On May 9, 1996, respondent prepared a letter to Mr. Randolph advising him that the lawsuit had been settled and asking him to accept a fifty percent reduction in his fee. The letter stated that the full $5,499 due Mr. Randolph would be held in escrow for him. For unknown reasons, this letter was never sent. Mr. Randolph did not learn of the settlement until he made inquiry of respondent over two years later, in September 1998. Meanwhile, between July 1996 and September 1998, respondent issued a series of checks distributing the remaining settlement funds to Ms. Bradford herself and to three payees who were not listed on the settlement and disbursement statement. Until August 1998, respondent still held sufficient funds in his escrow account to pay Mr. Randolph the $5,499 that the statement showed he was entitled to receive. By then, however, respondent had forgotten about his obligation to pay Mr. Randolph. In August and September 1998, respondent distributed the last of the settlement funds in his possession. Respondent never checked his records before making these distributions to ensure that he had made all the payments called for on the settlement and disbursement statement.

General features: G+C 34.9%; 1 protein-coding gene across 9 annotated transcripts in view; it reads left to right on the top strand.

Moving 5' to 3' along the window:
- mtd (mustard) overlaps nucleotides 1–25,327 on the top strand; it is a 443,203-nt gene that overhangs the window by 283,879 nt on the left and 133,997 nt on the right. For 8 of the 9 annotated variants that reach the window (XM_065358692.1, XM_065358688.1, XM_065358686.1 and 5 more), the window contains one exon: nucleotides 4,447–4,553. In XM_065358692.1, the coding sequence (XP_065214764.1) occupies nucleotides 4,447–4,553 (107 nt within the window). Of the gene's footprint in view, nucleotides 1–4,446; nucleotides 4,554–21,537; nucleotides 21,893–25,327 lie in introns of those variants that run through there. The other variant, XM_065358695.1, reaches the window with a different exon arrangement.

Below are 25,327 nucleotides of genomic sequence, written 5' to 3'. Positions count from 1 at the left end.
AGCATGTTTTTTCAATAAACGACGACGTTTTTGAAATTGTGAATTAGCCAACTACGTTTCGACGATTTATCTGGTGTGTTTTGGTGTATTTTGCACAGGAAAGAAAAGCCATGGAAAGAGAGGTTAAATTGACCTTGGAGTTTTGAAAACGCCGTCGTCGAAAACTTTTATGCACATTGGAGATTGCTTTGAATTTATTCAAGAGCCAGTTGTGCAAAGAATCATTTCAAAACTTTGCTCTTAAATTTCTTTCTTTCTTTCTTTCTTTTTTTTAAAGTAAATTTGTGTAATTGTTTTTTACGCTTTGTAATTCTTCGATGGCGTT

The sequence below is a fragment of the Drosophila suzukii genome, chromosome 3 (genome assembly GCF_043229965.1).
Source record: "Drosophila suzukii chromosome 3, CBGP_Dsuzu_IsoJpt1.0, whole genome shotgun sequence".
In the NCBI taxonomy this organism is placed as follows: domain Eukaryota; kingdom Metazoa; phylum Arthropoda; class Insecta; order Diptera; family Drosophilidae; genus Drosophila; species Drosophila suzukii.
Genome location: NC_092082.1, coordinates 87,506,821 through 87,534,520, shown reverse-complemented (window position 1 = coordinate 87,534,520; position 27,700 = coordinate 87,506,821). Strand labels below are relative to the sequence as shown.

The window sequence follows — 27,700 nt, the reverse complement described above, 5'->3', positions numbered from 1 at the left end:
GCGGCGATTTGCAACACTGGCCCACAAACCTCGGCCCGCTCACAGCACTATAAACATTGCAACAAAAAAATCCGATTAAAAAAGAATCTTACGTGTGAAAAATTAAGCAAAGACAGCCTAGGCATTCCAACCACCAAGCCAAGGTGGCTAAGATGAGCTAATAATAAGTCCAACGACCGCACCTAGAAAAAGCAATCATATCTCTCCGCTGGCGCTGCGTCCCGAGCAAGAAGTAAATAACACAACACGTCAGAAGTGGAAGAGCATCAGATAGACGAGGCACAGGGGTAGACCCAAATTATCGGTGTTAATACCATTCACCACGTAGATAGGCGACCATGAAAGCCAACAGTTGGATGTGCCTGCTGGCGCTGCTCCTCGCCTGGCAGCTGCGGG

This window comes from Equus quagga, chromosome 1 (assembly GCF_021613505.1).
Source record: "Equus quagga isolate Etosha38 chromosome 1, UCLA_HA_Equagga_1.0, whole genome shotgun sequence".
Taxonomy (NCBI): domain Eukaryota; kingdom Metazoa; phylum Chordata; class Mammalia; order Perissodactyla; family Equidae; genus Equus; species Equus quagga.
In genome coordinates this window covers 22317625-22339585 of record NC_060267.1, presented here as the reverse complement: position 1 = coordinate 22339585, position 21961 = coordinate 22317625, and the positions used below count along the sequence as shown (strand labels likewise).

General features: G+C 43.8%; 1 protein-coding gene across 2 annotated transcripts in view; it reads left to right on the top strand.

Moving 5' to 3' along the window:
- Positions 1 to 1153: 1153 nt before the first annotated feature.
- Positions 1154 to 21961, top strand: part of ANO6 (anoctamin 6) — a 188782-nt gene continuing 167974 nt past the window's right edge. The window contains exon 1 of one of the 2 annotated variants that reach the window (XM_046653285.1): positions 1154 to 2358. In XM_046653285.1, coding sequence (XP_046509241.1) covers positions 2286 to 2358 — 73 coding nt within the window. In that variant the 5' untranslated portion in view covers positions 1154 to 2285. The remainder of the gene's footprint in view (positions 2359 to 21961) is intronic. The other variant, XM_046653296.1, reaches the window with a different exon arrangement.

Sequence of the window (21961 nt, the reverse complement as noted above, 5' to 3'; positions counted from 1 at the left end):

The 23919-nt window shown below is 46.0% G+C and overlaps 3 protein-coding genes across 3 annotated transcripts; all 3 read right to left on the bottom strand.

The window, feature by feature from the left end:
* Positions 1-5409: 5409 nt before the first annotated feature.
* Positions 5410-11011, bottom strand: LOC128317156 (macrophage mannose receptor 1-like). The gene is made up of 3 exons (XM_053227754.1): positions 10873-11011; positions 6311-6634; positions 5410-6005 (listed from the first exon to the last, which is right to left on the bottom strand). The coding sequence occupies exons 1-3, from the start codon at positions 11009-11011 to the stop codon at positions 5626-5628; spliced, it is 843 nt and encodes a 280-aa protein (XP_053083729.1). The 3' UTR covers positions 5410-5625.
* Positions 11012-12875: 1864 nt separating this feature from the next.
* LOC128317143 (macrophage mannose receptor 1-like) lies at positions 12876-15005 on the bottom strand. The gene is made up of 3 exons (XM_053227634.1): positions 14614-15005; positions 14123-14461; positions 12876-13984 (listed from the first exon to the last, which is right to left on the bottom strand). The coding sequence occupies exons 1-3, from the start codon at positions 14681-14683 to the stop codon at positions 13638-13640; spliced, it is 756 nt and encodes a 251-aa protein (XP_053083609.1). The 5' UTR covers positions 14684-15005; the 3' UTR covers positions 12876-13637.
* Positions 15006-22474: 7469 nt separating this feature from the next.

When Mr. Randolph finally contacted respondent in September 1998, respondent informed him that Ms. Bradford's case had been settled and that all of the settlement funds had been distributed. Mr. Randolph complained to Bar Counsel that respondent had failed to pay his bill as required by the authorization and assignment agreement that respondent and Ms. Bradford had signed. Bar Counsel opened an investigation.